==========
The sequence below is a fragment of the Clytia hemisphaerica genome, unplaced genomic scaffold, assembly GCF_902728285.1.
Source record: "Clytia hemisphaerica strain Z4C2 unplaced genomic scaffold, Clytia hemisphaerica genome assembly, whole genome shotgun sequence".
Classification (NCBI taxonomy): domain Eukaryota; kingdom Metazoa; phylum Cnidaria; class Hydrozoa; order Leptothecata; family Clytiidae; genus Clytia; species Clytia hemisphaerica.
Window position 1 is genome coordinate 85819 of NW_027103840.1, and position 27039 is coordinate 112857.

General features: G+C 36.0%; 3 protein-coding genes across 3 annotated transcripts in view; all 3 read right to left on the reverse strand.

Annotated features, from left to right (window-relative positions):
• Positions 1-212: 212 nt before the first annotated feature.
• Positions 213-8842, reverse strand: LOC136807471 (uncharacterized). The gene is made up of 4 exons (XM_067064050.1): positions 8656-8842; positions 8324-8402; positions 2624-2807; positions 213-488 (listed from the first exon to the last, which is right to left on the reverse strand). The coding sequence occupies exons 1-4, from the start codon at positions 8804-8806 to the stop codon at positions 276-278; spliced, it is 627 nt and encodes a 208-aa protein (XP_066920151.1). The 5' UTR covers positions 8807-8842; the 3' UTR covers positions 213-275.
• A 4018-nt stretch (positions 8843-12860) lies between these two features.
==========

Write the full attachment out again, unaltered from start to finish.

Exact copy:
The sequence below is a fragment of the Clytia hemisphaerica genome, unplaced genomic scaffold, assembly GCF_902728285.1.
Source record: "Clytia hemisphaerica strain Z4C2 unplaced genomic scaffold, Clytia hemisphaerica genome assembly, whole genome shotgun sequence".
Classification (NCBI taxonomy): domain Eukaryota; kingdom Metazoa; phylum Cnidaria; class Hydrozoa; order Leptothecata; family Clytiidae; genus Clytia; species Clytia hemisphaerica.
Window position 1 is genome coordinate 85819 of NW_027103840.1, and position 27039 is coordinate 112857.

General features: G+C 36.0%; 3 protein-coding genes across 3 annotated transcripts in view; all 3 read right to left on the reverse strand.

Annotated features, from left to right (window-relative positions):
• Positions 1-212: 212 nt before the first annotated feature.
• Positions 213-8842, reverse strand: LOC136807471 (uncharacterized). The gene is made up of 4 exons (XM_067064050.1): positions 8656-8842; positions 8324-8402; positions 2624-2807; positions 213-488 (listed from the first exon to the last, which is right to left on the reverse strand). The coding sequence occupies exons 1-4, from the start codon at positions 8804-8806 to the stop codon at positions 276-278; spliced, it is 627 nt and encodes a 208-aa protein (XP_066920151.1). The 5' UTR covers positions 8807-8842; the 3' UTR covers positions 213-275.
• A 4018-nt stretch (positions 8843-12860) lies between these two features.